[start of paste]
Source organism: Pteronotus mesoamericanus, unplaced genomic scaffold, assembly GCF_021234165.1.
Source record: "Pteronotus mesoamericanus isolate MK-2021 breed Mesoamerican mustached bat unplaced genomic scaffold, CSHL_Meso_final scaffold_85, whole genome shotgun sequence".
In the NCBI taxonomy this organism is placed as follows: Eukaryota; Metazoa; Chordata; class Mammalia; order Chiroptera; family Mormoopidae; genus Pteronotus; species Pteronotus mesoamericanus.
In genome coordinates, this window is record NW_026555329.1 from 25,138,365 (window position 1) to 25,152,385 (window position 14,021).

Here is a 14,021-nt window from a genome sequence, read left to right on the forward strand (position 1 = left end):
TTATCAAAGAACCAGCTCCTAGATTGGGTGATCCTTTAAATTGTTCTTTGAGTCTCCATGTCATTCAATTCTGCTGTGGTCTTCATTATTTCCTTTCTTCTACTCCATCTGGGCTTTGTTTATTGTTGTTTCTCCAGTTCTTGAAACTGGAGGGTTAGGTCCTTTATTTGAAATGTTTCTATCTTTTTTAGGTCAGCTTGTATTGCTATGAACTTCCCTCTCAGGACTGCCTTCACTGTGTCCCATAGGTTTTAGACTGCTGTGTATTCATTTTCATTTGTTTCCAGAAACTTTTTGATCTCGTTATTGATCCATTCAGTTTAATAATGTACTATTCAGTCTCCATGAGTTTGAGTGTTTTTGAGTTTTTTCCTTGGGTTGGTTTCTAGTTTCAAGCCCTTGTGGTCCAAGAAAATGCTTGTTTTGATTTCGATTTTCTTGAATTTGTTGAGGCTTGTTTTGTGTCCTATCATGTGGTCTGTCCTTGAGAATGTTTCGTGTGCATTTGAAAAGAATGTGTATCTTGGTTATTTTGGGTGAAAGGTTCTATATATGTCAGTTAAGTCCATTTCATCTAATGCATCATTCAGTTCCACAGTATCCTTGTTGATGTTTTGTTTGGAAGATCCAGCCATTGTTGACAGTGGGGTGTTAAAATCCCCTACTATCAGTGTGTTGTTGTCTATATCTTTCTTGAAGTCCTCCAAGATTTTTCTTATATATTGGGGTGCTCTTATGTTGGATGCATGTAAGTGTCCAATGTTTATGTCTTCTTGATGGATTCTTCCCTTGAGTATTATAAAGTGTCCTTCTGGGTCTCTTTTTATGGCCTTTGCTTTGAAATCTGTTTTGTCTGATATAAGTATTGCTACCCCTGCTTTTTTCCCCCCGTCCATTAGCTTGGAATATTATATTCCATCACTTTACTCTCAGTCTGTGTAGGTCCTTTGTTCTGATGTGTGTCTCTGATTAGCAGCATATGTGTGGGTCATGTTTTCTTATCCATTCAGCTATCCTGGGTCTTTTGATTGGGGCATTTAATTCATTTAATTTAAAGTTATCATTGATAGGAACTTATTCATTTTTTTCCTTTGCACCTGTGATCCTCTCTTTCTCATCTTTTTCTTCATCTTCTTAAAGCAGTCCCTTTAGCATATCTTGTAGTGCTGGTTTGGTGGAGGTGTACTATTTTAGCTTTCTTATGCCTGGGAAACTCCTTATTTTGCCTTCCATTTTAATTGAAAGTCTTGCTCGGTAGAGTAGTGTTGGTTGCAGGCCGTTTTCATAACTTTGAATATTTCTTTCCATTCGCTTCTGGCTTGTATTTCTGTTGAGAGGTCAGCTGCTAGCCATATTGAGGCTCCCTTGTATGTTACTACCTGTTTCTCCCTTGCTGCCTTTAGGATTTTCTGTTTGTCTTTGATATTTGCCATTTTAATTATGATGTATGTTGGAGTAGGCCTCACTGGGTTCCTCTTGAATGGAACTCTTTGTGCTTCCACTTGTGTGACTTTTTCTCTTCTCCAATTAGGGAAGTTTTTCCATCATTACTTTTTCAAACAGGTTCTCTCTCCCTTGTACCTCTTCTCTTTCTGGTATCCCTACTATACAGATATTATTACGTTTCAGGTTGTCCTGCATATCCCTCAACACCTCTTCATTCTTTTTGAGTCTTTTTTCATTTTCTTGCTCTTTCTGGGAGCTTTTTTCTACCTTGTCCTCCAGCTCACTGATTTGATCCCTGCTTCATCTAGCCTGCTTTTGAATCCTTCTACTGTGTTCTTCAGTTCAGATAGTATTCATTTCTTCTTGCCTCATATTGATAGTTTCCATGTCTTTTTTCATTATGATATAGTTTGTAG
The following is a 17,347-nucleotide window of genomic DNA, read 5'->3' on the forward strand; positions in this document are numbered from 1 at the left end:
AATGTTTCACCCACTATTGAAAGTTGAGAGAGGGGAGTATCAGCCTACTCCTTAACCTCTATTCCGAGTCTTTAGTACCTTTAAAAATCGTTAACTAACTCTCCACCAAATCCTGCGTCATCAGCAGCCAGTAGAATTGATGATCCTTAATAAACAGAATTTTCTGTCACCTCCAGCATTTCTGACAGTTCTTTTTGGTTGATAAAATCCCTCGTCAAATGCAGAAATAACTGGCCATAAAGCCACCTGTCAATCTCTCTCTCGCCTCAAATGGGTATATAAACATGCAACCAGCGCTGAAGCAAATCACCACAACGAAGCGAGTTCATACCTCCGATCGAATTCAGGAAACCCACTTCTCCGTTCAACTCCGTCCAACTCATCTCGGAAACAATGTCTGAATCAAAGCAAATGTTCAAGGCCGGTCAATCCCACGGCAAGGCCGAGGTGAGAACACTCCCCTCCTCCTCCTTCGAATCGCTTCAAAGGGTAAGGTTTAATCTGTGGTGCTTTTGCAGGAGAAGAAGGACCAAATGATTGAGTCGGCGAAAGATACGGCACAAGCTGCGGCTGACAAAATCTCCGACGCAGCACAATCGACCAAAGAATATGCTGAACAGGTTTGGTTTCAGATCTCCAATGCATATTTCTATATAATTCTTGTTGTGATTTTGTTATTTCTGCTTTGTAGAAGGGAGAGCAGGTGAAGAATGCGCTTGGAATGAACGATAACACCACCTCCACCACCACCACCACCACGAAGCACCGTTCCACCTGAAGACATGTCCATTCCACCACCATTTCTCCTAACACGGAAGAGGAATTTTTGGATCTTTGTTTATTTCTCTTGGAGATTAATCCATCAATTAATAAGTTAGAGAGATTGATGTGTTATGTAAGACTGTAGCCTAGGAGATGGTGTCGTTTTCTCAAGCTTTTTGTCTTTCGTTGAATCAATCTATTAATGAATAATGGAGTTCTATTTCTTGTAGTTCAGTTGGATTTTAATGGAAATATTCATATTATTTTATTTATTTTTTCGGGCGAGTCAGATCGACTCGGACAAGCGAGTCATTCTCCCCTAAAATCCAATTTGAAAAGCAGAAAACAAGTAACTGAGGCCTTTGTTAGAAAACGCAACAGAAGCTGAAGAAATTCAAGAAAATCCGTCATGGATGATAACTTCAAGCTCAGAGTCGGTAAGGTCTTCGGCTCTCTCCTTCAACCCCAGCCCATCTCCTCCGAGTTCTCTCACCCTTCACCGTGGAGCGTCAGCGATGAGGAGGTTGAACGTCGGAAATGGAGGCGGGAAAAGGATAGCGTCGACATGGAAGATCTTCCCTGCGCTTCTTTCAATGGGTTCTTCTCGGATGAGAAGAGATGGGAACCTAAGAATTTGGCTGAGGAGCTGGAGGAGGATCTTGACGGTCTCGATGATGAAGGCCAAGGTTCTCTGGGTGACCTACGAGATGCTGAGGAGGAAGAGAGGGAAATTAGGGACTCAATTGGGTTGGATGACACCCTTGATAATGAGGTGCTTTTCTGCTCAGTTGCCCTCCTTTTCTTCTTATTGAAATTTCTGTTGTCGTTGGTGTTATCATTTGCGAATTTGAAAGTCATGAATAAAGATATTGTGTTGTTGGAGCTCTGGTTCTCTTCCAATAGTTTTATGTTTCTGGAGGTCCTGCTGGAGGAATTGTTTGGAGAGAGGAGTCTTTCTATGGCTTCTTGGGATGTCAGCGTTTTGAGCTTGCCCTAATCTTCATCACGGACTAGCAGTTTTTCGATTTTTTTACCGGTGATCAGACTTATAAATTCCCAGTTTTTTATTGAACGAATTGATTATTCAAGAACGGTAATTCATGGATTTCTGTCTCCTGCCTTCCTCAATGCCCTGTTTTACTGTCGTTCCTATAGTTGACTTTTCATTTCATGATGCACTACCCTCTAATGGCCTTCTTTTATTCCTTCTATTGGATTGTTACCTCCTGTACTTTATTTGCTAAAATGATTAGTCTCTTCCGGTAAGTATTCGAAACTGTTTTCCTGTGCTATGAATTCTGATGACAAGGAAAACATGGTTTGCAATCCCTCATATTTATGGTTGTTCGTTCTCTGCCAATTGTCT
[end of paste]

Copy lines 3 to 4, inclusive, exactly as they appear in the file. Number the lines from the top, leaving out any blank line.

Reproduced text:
In the NCBI taxonomy this organism is placed as follows: Eukaryota; Metazoa; Chordata; class Mammalia; order Chiroptera; family Mormoopidae; genus Pteronotus; species Pteronotus mesoamericanus.
In genome coordinates, this window is record NW_026555329.1 from 25,138,365 (window position 1) to 25,152,385 (window position 14,021).